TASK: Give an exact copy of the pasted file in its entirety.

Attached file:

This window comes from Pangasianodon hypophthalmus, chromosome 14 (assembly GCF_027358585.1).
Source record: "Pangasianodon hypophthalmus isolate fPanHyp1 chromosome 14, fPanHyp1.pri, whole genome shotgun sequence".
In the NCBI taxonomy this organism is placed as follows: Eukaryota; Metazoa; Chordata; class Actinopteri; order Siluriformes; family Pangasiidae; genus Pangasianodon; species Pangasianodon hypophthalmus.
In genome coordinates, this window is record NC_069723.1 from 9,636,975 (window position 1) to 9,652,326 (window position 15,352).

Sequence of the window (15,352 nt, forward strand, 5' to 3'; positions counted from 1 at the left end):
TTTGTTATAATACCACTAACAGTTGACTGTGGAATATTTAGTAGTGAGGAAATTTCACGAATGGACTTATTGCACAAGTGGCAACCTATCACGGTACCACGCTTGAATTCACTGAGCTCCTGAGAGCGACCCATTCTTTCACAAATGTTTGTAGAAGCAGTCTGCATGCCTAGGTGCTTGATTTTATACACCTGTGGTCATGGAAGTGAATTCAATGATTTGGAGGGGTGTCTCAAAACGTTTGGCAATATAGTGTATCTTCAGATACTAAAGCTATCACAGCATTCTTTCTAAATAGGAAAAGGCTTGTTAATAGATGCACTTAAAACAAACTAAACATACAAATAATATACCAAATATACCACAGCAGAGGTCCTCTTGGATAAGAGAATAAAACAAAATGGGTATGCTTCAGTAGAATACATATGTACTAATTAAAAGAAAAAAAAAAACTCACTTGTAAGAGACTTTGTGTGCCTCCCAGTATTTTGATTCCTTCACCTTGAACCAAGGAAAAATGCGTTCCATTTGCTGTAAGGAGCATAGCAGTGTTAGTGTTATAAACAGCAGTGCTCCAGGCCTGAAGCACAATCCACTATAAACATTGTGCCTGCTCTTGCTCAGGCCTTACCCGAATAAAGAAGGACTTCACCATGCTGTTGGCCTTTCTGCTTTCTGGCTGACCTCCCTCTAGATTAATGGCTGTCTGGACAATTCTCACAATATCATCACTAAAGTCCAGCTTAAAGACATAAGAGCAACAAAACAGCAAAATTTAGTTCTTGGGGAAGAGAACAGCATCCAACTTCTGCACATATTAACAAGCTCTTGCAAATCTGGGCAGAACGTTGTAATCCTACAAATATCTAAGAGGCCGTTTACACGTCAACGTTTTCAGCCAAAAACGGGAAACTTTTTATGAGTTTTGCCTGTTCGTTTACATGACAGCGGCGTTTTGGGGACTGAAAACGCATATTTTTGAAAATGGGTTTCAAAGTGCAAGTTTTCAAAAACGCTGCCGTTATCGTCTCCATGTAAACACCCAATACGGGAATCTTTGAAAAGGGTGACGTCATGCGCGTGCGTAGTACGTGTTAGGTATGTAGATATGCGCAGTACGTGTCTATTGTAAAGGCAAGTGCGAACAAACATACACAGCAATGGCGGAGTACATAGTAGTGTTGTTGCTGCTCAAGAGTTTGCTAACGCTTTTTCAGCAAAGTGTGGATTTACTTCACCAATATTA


This window comes from Pangasianodon hypophthalmus, chromosome 14 (assembly GCF_027358585.1).
Source record: "Pangasianodon hypophthalmus isolate fPanHyp1 chromosome 14, fPanHyp1.pri, whole genome shotgun sequence".
In the NCBI taxonomy this organism is placed as follows: Eukaryota; Metazoa; Chordata; class Actinopteri; order Siluriformes; family Pangasiidae; genus Pangasianodon; species Pangasianodon hypophthalmus.
In genome coordinates, this window is record NC_069723.1 from 9,636,975 (window position 1) to 9,652,326 (window position 15,352).

Sequence of the window (15,352 nt, forward strand, 5' to 3'; positions counted from 1 at the left end):
TTTGTTATAATACCACTAACAGTTGACTGTGGAATATTTAGTAGTGAGGAAATTTCACGAATGGACTTATTGCACAAGTGGCAACCTATCACGGTACCACGCTTGAATTCACTGAGCTCCTGAGAGCGACCCATTCTTTCACAAATGTTTGTAGAAGCAGTCTGCATGCCTAGGTGCTTGATTTTATACACCTGTGGTCATGGAAGTGAATTCAATGATTTGGAGGGGTGTCTCAAAACGTTTGGCAATATAGTGTATCTTCAGATACTAAAGCTATCACAGCATTCTTTCTAAATAGGAAAAGGCTTGTTAATAGATGCACTTAAAACAAACTAAACATACAAATAATATACCAAATATACCACAGCAGAGGTCCTCTTGGATAAGAGAATAAAACAAAATGGGTATGCTTCAGTAGAATACATATGTACTAATTAAAAGAAAAAAAAAAACTCACTTGTAAGAGACTTTGTGTGCCTCCCAGTATTTTGATTCCTTCACCTTGAACCAAGGAAAAATGCGTTCCATTTGCTGTAAGGAGCATAGCAGTGTTAGTGTTATAAACAGCAGTGCTCCAGGCCTGAAGCACAATCCACTATAAACATTGTGCCTGCTCTTGCTCAGGCCTTACCCGAATAAAGAAGGACTTCACCATGCTGTTGGCCTTTCTGCTTTCTGGCTGACCTCCCTCTAGATTAATGGCTGTCTGGACAATTCTCACAATATCATCACTAAAGTCCAGCTTAAAGACATAAGAGCAACAAAACAGCAAAATTTAGTTCTTGGGGAAGAGAACAGCATCCAACTTCTGCACATATTAACAAGCTCTTGCAAATCTGGGCAGAACGTTGTAATCCTACAAATATCTAAGAGGCCGTTTACACGTCAACGTTTTCAGCCAAAAACGGGAAACTTTTTATGAGTTTTGCCTGTTCGTTTACATGACAGCGGCGTTTTGGGGACTGAAAACGCATATTTTTGAAAATGGGTTTCAAAGTGCAAGTTTTCAAAAACGCTGCCGTTATCGTCTCCATGTAAACACCCAATACGGGAATCTTTGAAAAGGGTGACGTCATGCGCGTGCGTAGTACGTGTTAGGTATGTAGATATGCGCAGTACGTGTCTATTGTAAAGGCAAGTGCGAACAAACATACACAGCAATGGCGGAGTACATAGTAGTGTTGTTGCTGCTCAAGAGTTTGCTAACGCTTTTTCAGCAAAGTGTGGATTTACTTCACCAATATTA